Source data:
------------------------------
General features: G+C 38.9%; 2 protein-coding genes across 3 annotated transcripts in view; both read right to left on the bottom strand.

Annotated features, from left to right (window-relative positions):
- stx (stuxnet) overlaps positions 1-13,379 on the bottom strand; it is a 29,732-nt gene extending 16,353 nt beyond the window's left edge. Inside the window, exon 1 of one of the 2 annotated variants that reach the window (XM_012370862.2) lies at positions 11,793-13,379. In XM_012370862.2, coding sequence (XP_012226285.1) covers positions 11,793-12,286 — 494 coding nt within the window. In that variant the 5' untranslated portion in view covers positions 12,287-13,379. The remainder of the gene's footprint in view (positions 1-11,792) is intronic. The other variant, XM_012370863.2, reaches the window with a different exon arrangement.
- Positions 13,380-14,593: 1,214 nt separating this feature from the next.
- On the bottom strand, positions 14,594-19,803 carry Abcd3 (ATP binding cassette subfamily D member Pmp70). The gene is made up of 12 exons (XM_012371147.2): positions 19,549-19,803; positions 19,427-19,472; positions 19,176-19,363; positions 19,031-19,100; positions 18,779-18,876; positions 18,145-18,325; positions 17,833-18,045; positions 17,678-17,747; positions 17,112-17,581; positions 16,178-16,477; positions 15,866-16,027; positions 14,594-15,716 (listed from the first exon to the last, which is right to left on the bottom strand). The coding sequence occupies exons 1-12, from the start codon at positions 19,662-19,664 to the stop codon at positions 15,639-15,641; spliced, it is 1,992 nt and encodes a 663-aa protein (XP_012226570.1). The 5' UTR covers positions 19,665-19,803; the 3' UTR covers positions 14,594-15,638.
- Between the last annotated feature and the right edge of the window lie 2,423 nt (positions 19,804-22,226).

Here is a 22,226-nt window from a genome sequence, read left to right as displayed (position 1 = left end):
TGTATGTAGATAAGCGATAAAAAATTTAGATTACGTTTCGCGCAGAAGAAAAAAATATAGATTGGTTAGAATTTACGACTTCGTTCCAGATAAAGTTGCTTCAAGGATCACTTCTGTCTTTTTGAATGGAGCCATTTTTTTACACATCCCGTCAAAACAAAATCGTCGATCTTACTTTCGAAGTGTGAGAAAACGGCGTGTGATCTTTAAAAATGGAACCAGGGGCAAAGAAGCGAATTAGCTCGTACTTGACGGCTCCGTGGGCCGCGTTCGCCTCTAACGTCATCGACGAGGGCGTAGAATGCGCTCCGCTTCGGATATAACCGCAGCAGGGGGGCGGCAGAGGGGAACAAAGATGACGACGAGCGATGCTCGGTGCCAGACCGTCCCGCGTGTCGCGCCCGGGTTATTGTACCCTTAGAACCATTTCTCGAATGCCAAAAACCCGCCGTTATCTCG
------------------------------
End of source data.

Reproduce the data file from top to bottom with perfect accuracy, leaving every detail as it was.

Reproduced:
General features: G+C 38.9%; 2 protein-coding genes across 3 annotated transcripts in view; both read right to left on the bottom strand.

Annotated features, from left to right (window-relative positions):
- stx (stuxnet) overlaps positions 1-13,379 on the bottom strand; it is a 29,732-nt gene extending 16,353 nt beyond the window's left edge. Inside the window, exon 1 of one of the 2 annotated variants that reach the window (XM_012370862.2) lies at positions 11,793-13,379. In XM_012370862.2, coding sequence (XP_012226285.1) covers positions 11,793-12,286 — 494 coding nt within the window. In that variant the 5' untranslated portion in view covers positions 12,287-13,379. The remainder of the gene's footprint in view (positions 1-11,792) is intronic. The other variant, XM_012370863.2, reaches the window with a different exon arrangement.
- Positions 13,380-14,593: 1,214 nt separating this feature from the next.
- On the bottom strand, positions 14,594-19,803 carry Abcd3 (ATP binding cassette subfamily D member Pmp70). The gene is made up of 12 exons (XM_012371147.2): positions 19,549-19,803; positions 19,427-19,472; positions 19,176-19,363; positions 19,031-19,100; positions 18,779-18,876; positions 18,145-18,325; positions 17,833-18,045; positions 17,678-17,747; positions 17,112-17,581; positions 16,178-16,477; positions 15,866-16,027; positions 14,594-15,716 (listed from the first exon to the last, which is right to left on the bottom strand). The coding sequence occupies exons 1-12, from the start codon at positions 19,662-19,664 to the stop codon at positions 15,639-15,641; spliced, it is 1,992 nt and encodes a 663-aa protein (XP_012226570.1). The 5' UTR covers positions 19,665-19,803; the 3' UTR covers positions 14,594-15,638.
- Between the last annotated feature and the right edge of the window lie 2,423 nt (positions 19,804-22,226).

Here is a 22,226-nt window from a genome sequence, read left to right as displayed (position 1 = left end):
TGTATGTAGATAAGCGATAAAAAATTTAGATTACGTTTCGCGCAGAAGAAAAAAATATAGATTGGTTAGAATTTACGACTTCGTTCCAGATAAAGTTGCTTCAAGGATCACTTCTGTCTTTTTGAATGGAGCCATTTTTTTACACATCCCGTCAAAACAAAATCGTCGATCTTACTTTCGAAGTGTGAGAAAACGGCGTGTGATCTTTAAAAATGGAACCAGGGGCAAAGAAGCGAATTAGCTCGTACTTGACGGCTCCGTGGGCCGCGTTCGCCTCTAACGTCATCGACGAGGGCGTAGAATGCGCTCCGCTTCGGATATAACCGCAGCAGGGGGGCGGCAGAGGGGAACAAAGATGACGACGAGCGATGCTCGGTGCCAGACCGTCCCGCGTGTCGCGCCCGGGTTATTGTACCCTTAGAACCATTTCTCGAATGCCAAAAACCCGCCGTTATCTCG